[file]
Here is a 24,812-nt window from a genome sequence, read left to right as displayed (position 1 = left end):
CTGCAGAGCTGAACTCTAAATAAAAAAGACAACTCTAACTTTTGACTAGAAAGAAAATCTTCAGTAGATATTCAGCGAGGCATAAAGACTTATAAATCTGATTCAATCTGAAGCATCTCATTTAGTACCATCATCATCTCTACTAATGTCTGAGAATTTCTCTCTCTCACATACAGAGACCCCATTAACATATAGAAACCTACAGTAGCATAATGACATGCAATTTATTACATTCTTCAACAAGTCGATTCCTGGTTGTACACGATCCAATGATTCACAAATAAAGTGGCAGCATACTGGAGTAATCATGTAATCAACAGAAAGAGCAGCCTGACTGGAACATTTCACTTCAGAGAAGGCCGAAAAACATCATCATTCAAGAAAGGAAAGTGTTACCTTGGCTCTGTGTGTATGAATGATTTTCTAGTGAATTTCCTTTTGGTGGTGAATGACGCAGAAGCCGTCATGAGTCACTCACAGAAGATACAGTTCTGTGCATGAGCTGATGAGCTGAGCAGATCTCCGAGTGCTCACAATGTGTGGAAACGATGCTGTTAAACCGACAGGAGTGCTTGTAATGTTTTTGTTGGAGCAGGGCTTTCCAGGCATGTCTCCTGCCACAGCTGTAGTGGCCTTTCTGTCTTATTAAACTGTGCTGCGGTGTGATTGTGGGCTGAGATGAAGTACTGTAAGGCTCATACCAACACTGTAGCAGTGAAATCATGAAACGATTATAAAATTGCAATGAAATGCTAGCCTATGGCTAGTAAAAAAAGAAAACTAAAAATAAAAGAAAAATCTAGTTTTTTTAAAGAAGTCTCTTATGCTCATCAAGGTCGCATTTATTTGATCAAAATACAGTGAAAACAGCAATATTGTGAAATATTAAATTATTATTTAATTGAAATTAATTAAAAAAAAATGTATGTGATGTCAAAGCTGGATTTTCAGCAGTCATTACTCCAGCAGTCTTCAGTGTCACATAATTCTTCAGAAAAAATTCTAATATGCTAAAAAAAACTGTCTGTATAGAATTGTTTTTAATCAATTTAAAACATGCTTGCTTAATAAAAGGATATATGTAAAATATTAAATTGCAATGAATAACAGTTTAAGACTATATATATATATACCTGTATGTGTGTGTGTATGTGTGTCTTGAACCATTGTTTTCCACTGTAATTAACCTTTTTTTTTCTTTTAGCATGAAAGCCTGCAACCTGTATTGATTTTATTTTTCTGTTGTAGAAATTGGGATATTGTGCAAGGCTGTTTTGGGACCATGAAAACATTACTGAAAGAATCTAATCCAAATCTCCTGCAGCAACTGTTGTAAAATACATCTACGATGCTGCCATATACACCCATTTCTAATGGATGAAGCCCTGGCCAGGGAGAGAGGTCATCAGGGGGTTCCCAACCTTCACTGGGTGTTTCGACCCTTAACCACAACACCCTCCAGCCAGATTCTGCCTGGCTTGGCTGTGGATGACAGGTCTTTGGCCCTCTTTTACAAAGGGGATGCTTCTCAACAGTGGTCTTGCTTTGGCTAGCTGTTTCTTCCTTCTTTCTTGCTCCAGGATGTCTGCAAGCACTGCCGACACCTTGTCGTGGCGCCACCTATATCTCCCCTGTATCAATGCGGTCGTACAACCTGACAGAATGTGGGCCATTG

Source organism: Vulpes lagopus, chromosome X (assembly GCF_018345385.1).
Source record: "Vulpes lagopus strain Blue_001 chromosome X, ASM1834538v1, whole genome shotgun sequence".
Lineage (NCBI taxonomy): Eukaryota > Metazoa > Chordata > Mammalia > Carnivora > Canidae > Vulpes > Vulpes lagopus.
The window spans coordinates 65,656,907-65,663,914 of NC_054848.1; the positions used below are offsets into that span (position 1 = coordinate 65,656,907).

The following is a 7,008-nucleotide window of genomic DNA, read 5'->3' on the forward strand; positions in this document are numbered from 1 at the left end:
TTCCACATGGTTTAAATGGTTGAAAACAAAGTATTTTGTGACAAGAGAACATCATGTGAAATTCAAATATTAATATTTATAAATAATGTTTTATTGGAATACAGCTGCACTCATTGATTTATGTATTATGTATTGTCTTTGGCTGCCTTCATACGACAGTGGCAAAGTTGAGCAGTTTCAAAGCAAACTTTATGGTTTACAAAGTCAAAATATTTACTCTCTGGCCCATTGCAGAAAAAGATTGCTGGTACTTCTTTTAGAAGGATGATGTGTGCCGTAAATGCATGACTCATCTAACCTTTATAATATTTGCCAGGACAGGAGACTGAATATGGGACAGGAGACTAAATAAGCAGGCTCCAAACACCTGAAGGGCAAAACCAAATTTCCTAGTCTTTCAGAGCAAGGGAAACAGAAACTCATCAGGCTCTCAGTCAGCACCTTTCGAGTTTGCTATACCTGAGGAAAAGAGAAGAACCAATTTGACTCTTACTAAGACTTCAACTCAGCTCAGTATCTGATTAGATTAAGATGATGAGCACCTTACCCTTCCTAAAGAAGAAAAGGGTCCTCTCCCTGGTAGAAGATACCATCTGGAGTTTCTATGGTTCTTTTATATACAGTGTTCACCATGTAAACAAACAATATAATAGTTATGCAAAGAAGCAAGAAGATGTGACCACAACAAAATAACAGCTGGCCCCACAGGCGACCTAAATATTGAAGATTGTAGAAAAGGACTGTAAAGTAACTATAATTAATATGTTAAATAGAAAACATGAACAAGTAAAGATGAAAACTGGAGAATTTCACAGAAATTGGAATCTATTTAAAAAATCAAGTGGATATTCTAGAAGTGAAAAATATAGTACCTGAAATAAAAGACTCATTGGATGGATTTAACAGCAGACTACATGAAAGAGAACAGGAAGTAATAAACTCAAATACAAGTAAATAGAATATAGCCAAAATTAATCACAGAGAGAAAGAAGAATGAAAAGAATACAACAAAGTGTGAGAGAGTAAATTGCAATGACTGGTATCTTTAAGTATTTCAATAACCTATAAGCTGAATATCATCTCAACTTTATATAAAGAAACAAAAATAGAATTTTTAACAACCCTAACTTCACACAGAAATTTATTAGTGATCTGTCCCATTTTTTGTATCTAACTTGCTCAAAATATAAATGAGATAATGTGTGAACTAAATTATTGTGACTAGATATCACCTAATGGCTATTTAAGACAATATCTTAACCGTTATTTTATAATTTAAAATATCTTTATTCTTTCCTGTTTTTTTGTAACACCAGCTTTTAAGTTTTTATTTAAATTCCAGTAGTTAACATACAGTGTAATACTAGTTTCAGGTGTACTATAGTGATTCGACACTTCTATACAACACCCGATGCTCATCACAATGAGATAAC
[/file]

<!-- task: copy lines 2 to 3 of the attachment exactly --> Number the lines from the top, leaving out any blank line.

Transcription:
CTGCAGAGCTGAACTCTAAATAAAAAAGACAACTCTAACTTTTGACTAGAAAGAAAATCTTCAGTAGATATTCAGCGAGGCATAAAGACTTATAAATCTGATTCAATCTGAAGCATCTCATTTAGTACCATCATCATCTCTACTAATGTCTGAGAATTTCTCTCTCTCACATACAGAGACCCCATTAACATATAGAAACCTACAGTAGCATAATGACATGCAATTTATTACATTCTTCAACAAGTCGATTCCTGGTTGTACACGATCCAATGATTCACAAATAAAGTGGCAGCATACTGGAGTAATCATGTAATCAACAGAAAGAGCAGCCTGACTGGAACATTTCACTTCAGAGAAGGCCGAAAAACATCATCATTCAAGAAAGGAAAGTGTTACCTTGGCTCTGTGTGTATGAATGATTTTCTAGTGAATTTCCTTTTGGTGGTGAATGACGCAGAAGCCGTCATGAGTCACTCACAGAAGATACAGTTCTGTGCATGAGCTGATGAGCTGAGCAGATCTCCGAGTGCTCACAATGTGTGGAAACGATGCTGTTAAACCGACAGGAGTGCTTGTAATGTTTTTGTTGGAGCAGGGCTTTCCAGGCATGTCTCCTGCCACAGCTGTAGTGGCCTTTCTGTCTTATTAAACTGTGCTGCGGTGTGATTGTGGGCTGAGATGAAGTACTGTAAGGCTCATACCAACACTGTAGCAGTGAAATCATGAAACGATTATAAAATTGCAATGAAATGCTAGCCTATGGCTAGTAAAAAAAGAAAACTAAAAATAAAAGAAAAATCTAGTTTTTTTAAAGAAGTCTCTTATGCTCATCAAGGTCGCATTTATTTGATCAAAATACAGTGAAAACAGCAATATTGTGAAATATTAAATTATTATTTAATTGAAATTAATTAAAAAAAAATGTATGTGATGTCAAAGCTGGATTTTCAGCAGTCATTACTCCAGCAGTCTTCAGTGTCACATAATTCTTCAGAAAAAATTCTAATATGCTAAAAAAAACTGTCTGTATAGAATTGTTTTTAATCAATTTAAAACATGCTTGCTTAATAAAAGGATATATGTAAAATATTAAATTGCAATGAATAACAGTTTAAGACTATATATATATATACCTGTATGTGTGTGTGTATGTGTGTCTTGAACCATTGTTTTCCACTGTAATTAACCTTTTTTTTTCTTTTAGCATGAAAGCCTGCAACCTGTATTGATTTTATTTTTCTGTTGTAGAAATTGGGATATTGTGCAAGGCTGTTTTGGGACCATGAAAACATTACTGAAAGAATCTAATCCAAATCTCCTGCAGCAACTGTTGTAAAATACATCTACGATGCTGCCATATACACCCATTTCTAATGGATGAAGCCCTGGCCAGGGAGAGAGGTCATCAGGGGGTTCCCAACCTTCACTGGGTGTTTCGACCCTTAACCACAACACCCTCCAGCCAGATTCTGCCTGGCTTGGCTGTGGATGACAGGTCTTTGGCCCTCTTTTACAAAGGGGATGCTTCTCAACAGTGGTCTTGCTTTGGCTAGCTGTTTCTTCCTTCTTTCTTGCTCCAGGATGTCTGCAAGCACTGCCGACACCTTGTCGTGGCGCCACCTATATCTCCCCTGTATCAATGCGGTCGTACAACCTGACAGAATGTGGGCCATTG

Source organism: Vulpes lagopus, chromosome X (assembly GCF_018345385.1).